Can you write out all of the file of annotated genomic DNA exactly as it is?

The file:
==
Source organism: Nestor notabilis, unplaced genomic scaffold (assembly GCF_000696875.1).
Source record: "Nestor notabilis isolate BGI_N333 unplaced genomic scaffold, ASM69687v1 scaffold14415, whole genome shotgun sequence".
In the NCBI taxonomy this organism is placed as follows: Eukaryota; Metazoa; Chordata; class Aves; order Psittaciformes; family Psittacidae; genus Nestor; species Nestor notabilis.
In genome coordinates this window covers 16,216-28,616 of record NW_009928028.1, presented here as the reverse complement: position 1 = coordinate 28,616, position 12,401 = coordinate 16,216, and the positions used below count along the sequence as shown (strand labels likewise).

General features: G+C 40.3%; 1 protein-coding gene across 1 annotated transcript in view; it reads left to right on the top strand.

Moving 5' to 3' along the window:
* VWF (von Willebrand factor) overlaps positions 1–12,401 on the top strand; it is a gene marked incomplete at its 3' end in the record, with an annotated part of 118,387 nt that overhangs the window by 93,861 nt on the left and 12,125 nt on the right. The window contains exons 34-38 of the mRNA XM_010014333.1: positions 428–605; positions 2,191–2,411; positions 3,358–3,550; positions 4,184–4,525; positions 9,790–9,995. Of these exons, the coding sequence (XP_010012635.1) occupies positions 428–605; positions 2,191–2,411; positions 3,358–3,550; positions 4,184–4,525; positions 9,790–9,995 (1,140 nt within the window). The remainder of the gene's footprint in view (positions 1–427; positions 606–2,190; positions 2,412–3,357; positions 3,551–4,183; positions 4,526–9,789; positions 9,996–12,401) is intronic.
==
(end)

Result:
Source organism: Nestor notabilis, unplaced genomic scaffold (assembly GCF_000696875.1).
Source record: "Nestor notabilis isolate BGI_N333 unplaced genomic scaffold, ASM69687v1 scaffold14415, whole genome shotgun sequence".
In the NCBI taxonomy this organism is placed as follows: Eukaryota; Metazoa; Chordata; class Aves; order Psittaciformes; family Psittacidae; genus Nestor; species Nestor notabilis.
In genome coordinates this window covers 16,216-28,616 of record NW_009928028.1, presented here as the reverse complement: position 1 = coordinate 28,616, position 12,401 = coordinate 16,216, and the positions used below count along the sequence as shown (strand labels likewise).

General features: G+C 40.3%; 1 protein-coding gene across 1 annotated transcript in view; it reads left to right on the top strand.

Moving 5' to 3' along the window:
* VWF (von Willebrand factor) overlaps positions 1–12,401 on the top strand; it is a gene marked incomplete at its 3' end in the record, with an annotated part of 118,387 nt that overhangs the window by 93,861 nt on the left and 12,125 nt on the right. The window contains exons 34-38 of the mRNA XM_010014333.1: positions 428–605; positions 2,191–2,411; positions 3,358–3,550; positions 4,184–4,525; positions 9,790–9,995. Of these exons, the coding sequence (XP_010012635.1) occupies positions 428–605; positions 2,191–2,411; positions 3,358–3,550; positions 4,184–4,525; positions 9,790–9,995 (1,140 nt within the window). The remainder of the gene's footprint in view (positions 1–427; positions 606–2,190; positions 2,412–3,357; positions 3,551–4,183; positions 4,526–9,789; positions 9,996–12,401) is intronic.